Ultimately, this Haitian rape survivor is a human being – and she has a basic human dignity. We should respect that human dignity by at least, telling her story in a more appropriate manner – and ideally, not on Twitter. What I ask is: if McClelland’s family member or close friend experienced the same type of traumatic rape, would she tweet about it in the same way? I doubt it. If our parents, our friends, our lovers, our relatives go through trauma, we often keep those stories hidden out of respect for the victim/survivor. We don’t want OUR stories to be broadcast to the world. Why do we broadcast the traumatic stories of Haitian, Ugandan, Indian men and women in this way? Do we have less respect for the dignity of individuals in the developing world, who we see as “less” than ourselves in any way? Certainly, such lack of respect plays a role.

I understand that trauma journalists focus on shocking stories in order to force the readers to consider the morality of this senseless violence, but I also believe there are ways to tell this story while also respecting the rights and dignity of the rape survivor.

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5 thoughts on “Please, don’t tweet rape”

  1. BR says:

    Most NGOs in the development sector fail to respect the privacy rights of the people they work with. They’re also acutely aware of this as it is an issue raised time and again. However they feel the need to promote personal stories more important for fund-raising and securing donor faithfulness than it is to uphold the rights of the people they are trying to help.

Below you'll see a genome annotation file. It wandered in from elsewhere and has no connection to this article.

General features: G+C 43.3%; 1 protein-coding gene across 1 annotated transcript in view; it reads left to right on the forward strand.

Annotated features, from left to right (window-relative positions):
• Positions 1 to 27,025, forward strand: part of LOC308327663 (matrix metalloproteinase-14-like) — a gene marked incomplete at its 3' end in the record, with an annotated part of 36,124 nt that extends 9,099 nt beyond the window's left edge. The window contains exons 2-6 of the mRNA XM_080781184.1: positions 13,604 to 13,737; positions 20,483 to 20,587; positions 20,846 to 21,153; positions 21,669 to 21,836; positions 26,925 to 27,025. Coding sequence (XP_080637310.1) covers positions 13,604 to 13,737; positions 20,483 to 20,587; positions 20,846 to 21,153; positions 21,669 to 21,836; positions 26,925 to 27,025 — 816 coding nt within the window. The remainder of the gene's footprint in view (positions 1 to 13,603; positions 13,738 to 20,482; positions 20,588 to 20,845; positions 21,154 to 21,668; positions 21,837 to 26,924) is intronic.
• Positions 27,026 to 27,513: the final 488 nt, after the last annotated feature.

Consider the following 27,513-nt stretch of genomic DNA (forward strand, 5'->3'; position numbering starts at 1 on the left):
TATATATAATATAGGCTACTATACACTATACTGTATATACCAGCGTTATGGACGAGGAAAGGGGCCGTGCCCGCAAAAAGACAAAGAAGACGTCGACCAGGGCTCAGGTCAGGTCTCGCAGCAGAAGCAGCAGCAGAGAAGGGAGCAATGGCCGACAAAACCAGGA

1. Akhila says:

      It’s true– I wonder how many of the “sad children” pictures we see used so often by NGOs for marketing purposes were taken with the informed consent of the child’s family. So many of NGO marketing materials may not be created with informed consent.

      Just imagine if you were sitting outside your home, and then some NGO came by, took some pictures of you, and soon you saw your picture on a huge billboard or magazine with the words “Poor, needy, please help” or something similar across the front. I just wish we could use the language of empowerment instead..

      I think personal stories are GREAT, but they should be used with informed consent, and should use the language of empowerment instead of the language of poverty/need.

  2. guardianstar77 says:

    I missed all this on Twitter, but I am appalled that this journalist thought this victim’s story was good “fodder” for the Twitter feed mill. I don’t even know what else to say. How insensitive can one human be with respect to the privacy and dignity of another? It is stuff like this that made me avoid Twitter for as long as I did!

    1. Akhila says:

      I love Twitter, and I do think there are a *lot* of wonderful uses for Twitter- especially for social change organizations. It can be really valuable for marketing and communications for non-profits, and to connect with likeminded people. Yet, I do think that at times like these, I think we need to develop some sort of boundaries on how we use Twitter. I agree that it’s very insensitive, and I just don’t think this rape survivor’s story should have been used in this way..